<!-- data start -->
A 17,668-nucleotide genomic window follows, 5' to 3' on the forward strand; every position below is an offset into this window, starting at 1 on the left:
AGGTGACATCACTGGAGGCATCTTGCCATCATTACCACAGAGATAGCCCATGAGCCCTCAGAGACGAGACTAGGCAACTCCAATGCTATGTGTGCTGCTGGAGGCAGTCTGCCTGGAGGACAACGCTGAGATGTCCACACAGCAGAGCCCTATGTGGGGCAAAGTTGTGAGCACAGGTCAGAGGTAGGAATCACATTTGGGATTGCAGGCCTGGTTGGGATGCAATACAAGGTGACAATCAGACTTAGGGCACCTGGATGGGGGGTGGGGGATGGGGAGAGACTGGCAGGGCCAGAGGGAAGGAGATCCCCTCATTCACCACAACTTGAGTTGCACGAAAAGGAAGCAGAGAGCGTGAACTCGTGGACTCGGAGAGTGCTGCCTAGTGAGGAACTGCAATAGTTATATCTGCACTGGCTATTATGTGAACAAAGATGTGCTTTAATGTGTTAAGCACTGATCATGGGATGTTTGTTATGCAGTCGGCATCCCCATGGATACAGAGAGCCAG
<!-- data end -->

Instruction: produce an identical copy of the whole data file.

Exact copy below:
A 17,668-nucleotide genomic window follows, 5' to 3' on the forward strand; every position below is an offset into this window, starting at 1 on the left:
AGGTGACATCACTGGAGGCATCTTGCCATCATTACCACAGAGATAGCCCATGAGCCCTCAGAGACGAGACTAGGCAACTCCAATGCTATGTGTGCTGCTGGAGGCAGTCTGCCTGGAGGACAACGCTGAGATGTCCACACAGCAGAGCCCTATGTGGGGCAAAGTTGTGAGCACAGGTCAGAGGTAGGAATCACATTTGGGATTGCAGGCCTGGTTGGGATGCAATACAAGGTGACAATCAGACTTAGGGCACCTGGATGGGGGGTGGGGGATGGGGAGAGACTGGCAGGGCCAGAGGGAAGGAGATCCCCTCATTCACCACAACTTGAGTTGCACGAAAAGGAAGCAGAGAGCGTGAACTCGTGGACTCGGAGAGTGCTGCCTAGTGAGGAACTGCAATAGTTATATCTGCACTGGCTATTATGTGAACAAAGATGTGCTTTAATGTGTTAAGCACTGATCATGGGATGTTTGTTATGCAGTCGGCATCCCCATGGATACAGAGAGCCAG